The Environment, Employment, and Sustainable Development

By Monica Hale; Mike Lachowicz | Go to book overview

20

CAREER ROUTES OF ENVIRONMENTAL PROFESSIONALS

UK survey

Eirene Williams


INTRODUCTION

Over recent decades there have been significant changes in attitudes to the natural environment. There is new legislation in Europe for environmental protection, and debate about environmental issues is commonplace in the media. As a result the demand for practical advice and skilled environmental management work in the widest sense has grown, and jobs in this sector are increasing. However proper training and appropriate qualifications in the environmental sector were not until recently recognised in UK, and people with little expertise could set themselves up as environmental advisers. In other professions in the UK this problem is addressed by the establishment and recognition of professional institutes. This paper describes first the career characteristics of practitioners in the existing environmental sector who felt moved to join a new institute, and second, education and training for the next generation of professionals.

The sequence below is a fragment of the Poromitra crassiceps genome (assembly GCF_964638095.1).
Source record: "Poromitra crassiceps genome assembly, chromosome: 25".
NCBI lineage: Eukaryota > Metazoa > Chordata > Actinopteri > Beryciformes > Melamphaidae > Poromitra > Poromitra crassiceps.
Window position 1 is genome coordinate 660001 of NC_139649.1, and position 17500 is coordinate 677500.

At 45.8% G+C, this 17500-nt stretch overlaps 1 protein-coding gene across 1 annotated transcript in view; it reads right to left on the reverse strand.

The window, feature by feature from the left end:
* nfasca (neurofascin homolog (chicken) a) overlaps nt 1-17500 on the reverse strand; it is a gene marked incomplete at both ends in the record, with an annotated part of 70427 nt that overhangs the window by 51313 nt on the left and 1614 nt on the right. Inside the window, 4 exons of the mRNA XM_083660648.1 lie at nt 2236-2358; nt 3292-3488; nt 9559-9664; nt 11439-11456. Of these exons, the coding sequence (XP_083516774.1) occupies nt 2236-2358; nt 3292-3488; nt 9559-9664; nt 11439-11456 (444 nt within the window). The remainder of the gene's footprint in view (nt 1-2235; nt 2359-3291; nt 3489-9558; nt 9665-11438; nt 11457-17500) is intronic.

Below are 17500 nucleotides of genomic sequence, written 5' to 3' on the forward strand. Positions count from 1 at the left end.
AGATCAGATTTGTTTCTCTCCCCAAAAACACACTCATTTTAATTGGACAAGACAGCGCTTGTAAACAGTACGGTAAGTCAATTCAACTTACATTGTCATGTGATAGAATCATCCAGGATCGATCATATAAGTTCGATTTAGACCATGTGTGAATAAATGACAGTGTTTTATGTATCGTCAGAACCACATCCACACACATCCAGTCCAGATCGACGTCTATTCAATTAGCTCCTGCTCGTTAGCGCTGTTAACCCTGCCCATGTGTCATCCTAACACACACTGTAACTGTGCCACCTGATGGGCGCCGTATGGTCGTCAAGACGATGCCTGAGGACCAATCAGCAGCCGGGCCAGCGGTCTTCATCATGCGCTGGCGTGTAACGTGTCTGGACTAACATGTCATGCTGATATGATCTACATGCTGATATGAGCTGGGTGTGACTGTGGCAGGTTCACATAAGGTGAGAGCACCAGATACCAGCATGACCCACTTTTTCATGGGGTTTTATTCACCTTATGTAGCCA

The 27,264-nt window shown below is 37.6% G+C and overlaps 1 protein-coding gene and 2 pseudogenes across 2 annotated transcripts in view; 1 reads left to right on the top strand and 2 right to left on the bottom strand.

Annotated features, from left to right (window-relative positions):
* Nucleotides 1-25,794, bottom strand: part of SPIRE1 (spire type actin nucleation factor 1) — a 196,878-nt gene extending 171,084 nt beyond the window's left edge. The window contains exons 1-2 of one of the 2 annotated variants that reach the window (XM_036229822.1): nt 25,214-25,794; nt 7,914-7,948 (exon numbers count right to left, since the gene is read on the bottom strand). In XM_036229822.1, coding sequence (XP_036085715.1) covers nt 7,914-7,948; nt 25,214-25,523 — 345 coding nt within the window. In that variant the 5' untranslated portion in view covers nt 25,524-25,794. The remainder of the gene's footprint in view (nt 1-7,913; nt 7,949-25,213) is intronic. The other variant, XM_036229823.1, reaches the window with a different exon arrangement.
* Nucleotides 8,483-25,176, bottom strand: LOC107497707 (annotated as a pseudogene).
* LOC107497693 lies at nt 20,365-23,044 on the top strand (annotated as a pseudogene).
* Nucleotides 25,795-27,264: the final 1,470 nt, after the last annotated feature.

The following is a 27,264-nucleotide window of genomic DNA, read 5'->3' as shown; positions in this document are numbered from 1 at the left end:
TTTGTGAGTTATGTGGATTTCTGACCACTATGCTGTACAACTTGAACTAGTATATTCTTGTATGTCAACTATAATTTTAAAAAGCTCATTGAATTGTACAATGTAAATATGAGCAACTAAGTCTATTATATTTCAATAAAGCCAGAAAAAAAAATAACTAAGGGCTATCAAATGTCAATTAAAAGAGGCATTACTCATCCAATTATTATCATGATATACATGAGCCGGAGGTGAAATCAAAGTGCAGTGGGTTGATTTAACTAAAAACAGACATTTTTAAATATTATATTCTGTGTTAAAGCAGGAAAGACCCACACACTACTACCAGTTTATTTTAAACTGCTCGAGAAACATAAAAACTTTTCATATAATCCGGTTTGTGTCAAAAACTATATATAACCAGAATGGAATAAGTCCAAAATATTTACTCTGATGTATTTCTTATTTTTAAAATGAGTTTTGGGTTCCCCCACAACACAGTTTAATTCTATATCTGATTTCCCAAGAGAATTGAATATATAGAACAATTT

THE INSTITUTE OF ECOLOGY AND ENVIRONMENTAL MANAGEMENT (IEEM) AND ITS INITIAL MEMBERSHIP

As described by Everett (in chapter 21), the IEEM was formed in 1991 after discussions involving the British Ecological Society, the British Association of Nature Conservationists, the Institute of Biology and the Royal Geographical Society. It has rapidly established itself as the foremost forum for setting standards for policy and practice among environmental professionals. It is already accrediting members and addressing their needs and

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